OK. I get it. You’re probably tired of hearing about Millennials (Gen Y) by now. I can’t say I blame you, if we’re being honest. But as much hiring hype as Gen Y has received in recruiting over the years, the fact is that no employer can afford to ignore a group that’s grown into about 35% of the entire global workforce.
Note: this post originated on the Allegis Global Solutions blog here.
By comparison, Gen X represents 33% of the workforce, followed by Boomers, currently estimated to constitute around 25% of all workers – a number that’s expected to drop precipitously over the coming years as the latter ages out of the workforce.
They are already being replaced by Gen Z (at least if you believe the bloggers), though, so it’s not like reconciling the manifold issues that come with making a multigenerational workforce work are getting any easier. If anything, it’s only becoming more challenging.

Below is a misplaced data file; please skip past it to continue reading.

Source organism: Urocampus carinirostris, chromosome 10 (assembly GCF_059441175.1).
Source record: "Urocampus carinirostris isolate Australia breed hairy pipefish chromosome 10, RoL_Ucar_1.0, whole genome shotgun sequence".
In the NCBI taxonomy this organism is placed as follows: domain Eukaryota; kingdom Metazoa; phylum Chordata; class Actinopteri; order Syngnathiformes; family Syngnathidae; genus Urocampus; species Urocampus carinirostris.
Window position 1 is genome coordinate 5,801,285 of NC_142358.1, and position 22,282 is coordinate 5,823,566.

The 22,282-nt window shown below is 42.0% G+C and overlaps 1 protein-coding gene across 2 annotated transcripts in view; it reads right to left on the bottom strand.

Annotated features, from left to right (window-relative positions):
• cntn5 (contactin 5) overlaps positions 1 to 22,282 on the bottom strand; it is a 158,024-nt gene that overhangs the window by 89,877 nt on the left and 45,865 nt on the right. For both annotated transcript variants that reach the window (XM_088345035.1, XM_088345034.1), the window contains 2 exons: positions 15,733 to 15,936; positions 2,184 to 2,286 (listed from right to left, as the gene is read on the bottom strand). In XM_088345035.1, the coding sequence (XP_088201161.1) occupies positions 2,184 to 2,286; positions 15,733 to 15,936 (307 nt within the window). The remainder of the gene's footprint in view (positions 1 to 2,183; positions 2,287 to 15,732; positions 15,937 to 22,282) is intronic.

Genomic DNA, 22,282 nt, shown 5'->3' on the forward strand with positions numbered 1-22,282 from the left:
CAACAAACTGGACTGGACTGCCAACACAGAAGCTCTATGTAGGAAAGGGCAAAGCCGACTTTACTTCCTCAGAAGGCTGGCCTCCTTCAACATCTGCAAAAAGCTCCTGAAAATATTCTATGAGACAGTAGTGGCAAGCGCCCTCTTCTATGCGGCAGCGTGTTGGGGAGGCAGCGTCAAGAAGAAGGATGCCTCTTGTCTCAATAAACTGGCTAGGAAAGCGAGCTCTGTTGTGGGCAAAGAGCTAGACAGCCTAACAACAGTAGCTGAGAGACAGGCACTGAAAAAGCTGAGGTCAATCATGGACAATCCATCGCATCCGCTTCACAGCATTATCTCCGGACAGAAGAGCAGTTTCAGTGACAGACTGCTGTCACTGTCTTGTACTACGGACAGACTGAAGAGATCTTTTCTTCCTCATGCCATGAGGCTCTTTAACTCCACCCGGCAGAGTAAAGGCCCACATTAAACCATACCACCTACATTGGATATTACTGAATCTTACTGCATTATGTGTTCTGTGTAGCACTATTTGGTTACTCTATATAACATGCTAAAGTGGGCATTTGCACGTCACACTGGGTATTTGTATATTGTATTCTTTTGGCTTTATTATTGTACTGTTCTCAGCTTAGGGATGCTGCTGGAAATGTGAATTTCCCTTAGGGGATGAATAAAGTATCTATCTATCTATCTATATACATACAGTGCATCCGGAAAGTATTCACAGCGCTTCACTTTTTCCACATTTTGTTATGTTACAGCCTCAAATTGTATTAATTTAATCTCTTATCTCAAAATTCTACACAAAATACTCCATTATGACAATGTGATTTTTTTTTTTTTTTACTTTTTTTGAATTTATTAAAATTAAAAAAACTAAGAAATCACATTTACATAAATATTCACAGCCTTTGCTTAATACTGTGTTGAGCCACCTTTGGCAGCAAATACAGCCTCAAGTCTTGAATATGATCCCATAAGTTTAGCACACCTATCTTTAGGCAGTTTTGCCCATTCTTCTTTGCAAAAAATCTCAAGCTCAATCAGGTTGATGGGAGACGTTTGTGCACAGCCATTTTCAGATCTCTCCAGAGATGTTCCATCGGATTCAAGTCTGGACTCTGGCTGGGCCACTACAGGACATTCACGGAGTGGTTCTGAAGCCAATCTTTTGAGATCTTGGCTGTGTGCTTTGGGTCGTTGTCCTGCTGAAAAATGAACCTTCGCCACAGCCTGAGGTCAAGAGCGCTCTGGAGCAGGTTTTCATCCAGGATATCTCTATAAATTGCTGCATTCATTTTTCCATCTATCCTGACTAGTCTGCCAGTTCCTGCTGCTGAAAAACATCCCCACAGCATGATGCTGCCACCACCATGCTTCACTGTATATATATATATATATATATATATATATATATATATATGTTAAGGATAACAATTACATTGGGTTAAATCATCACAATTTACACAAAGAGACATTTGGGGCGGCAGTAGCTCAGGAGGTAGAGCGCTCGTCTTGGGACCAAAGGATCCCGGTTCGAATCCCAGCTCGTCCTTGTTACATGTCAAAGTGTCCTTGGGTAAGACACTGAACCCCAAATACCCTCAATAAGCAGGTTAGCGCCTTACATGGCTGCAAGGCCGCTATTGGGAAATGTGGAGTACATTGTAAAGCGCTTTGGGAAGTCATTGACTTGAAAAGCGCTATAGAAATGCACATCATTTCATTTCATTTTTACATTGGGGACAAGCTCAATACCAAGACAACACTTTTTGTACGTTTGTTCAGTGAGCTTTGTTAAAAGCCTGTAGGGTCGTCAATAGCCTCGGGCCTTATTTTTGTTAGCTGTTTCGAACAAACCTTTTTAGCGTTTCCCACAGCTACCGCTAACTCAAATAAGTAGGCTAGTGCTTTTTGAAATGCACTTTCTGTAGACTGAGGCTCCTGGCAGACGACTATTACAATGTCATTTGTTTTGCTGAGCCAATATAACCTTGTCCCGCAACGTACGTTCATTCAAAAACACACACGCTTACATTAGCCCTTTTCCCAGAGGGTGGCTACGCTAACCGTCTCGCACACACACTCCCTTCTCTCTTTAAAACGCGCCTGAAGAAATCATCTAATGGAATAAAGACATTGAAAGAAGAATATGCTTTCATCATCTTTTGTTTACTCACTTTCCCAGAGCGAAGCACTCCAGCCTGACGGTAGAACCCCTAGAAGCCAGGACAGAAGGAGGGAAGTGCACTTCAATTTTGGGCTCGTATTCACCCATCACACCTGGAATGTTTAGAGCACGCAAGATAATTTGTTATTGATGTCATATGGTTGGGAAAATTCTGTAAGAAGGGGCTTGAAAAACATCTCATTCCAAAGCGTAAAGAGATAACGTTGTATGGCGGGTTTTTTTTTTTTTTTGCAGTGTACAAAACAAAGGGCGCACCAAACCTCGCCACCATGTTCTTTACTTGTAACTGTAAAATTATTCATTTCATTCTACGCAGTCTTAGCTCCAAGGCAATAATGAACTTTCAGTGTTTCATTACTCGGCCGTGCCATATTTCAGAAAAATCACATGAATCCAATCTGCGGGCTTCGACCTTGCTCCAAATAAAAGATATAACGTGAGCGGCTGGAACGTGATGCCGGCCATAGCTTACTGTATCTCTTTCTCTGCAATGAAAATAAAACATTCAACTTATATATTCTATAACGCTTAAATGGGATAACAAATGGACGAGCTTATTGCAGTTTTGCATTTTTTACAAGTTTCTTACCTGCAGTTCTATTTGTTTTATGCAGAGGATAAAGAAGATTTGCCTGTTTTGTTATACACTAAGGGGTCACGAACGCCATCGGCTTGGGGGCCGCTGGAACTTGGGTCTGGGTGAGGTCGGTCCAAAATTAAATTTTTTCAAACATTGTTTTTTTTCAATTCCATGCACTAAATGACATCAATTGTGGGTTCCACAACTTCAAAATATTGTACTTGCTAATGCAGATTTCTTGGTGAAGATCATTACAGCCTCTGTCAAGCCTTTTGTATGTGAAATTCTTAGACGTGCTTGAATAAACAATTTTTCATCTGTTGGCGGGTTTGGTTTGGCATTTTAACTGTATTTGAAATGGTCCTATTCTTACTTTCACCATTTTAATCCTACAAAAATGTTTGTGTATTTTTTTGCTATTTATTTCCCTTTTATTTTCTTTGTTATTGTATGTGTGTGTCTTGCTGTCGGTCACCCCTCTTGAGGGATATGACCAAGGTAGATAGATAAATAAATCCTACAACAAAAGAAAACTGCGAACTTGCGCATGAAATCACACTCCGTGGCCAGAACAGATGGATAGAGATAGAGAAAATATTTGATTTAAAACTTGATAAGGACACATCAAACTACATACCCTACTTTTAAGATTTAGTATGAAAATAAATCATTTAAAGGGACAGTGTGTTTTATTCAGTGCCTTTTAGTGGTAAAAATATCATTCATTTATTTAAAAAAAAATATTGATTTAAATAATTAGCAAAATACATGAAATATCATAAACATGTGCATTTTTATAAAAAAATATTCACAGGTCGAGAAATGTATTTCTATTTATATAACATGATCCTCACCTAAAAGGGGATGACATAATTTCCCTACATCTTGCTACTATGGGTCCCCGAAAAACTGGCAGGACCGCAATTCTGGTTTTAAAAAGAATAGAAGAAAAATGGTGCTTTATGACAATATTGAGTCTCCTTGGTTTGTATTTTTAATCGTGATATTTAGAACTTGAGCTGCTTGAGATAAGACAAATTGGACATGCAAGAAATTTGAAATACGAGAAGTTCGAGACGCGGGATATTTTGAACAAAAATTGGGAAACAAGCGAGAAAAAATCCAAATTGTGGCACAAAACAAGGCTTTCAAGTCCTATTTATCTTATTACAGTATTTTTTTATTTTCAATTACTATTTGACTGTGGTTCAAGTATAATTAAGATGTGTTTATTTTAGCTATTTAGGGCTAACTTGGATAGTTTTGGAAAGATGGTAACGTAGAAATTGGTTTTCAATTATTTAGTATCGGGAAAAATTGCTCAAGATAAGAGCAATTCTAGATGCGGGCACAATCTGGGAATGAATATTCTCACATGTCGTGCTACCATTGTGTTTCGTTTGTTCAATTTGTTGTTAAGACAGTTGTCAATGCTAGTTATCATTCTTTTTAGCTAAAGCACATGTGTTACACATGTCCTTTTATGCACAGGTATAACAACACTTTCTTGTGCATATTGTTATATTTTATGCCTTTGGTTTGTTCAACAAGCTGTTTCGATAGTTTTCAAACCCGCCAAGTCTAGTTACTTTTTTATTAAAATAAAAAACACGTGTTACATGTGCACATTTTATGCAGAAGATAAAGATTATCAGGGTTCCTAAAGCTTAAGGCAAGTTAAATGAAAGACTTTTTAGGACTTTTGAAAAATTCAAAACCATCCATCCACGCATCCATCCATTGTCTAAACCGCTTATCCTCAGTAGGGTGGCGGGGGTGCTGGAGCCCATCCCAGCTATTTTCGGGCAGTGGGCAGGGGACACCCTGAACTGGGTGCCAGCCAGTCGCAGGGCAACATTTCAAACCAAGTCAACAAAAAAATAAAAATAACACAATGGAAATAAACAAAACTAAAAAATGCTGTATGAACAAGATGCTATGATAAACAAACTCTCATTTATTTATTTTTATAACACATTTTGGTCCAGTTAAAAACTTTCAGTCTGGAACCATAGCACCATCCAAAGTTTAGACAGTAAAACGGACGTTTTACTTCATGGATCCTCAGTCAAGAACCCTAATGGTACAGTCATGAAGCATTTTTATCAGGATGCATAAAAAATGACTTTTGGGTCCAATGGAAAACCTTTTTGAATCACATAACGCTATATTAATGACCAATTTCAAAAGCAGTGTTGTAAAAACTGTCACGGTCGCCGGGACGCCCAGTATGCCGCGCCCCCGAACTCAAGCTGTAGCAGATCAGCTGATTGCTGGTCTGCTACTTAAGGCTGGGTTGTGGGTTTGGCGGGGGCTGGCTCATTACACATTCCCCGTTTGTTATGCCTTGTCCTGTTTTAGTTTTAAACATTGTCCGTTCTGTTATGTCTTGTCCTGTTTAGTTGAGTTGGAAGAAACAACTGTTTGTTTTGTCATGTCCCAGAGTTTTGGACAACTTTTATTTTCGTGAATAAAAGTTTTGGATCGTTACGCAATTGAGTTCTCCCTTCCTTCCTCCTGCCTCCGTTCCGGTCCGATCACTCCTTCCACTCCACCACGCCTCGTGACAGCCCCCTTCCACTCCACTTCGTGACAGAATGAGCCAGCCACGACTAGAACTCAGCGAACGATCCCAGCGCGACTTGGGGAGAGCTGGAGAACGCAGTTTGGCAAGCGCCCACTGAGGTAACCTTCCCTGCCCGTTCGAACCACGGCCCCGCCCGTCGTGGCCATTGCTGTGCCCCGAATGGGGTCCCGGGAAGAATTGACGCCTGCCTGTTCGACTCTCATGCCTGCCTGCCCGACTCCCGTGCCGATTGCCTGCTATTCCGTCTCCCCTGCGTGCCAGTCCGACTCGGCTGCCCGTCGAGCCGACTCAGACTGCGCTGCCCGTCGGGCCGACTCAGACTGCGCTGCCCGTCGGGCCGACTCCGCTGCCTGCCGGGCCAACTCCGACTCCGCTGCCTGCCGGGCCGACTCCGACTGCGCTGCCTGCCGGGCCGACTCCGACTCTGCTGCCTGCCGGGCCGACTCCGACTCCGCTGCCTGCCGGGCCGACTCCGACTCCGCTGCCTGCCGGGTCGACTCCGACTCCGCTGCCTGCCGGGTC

Of course, while Gen Z might be a trendy trending topic, demographically, they currently represent a fractional amount of the workforce, and the few Gen Z workers out there are just beginning their careers; Gen X employees, conversely, have largely already peaked in terms of their overall influence and average career trajectory.
They remain the most powerful cohort in terms of leadership and management positions across the board, but their tenure at the top seems temporal, at best.
For Millennials, though, their careers are largely peaking in the present- and as they increasingly move into leadership roles and the executive ranks of many employers, there’s no doubt that after years of talking about the impact of Gen Y workers, that theory has largely become a recruiting reality.
This means as far as recruitment marketing is concerned, they’re the target audience most every employer out there is shooting for. And like all marketing strategies, to successfully capture and convert Gen Y workers, it’s important that talent leaders understand their audience.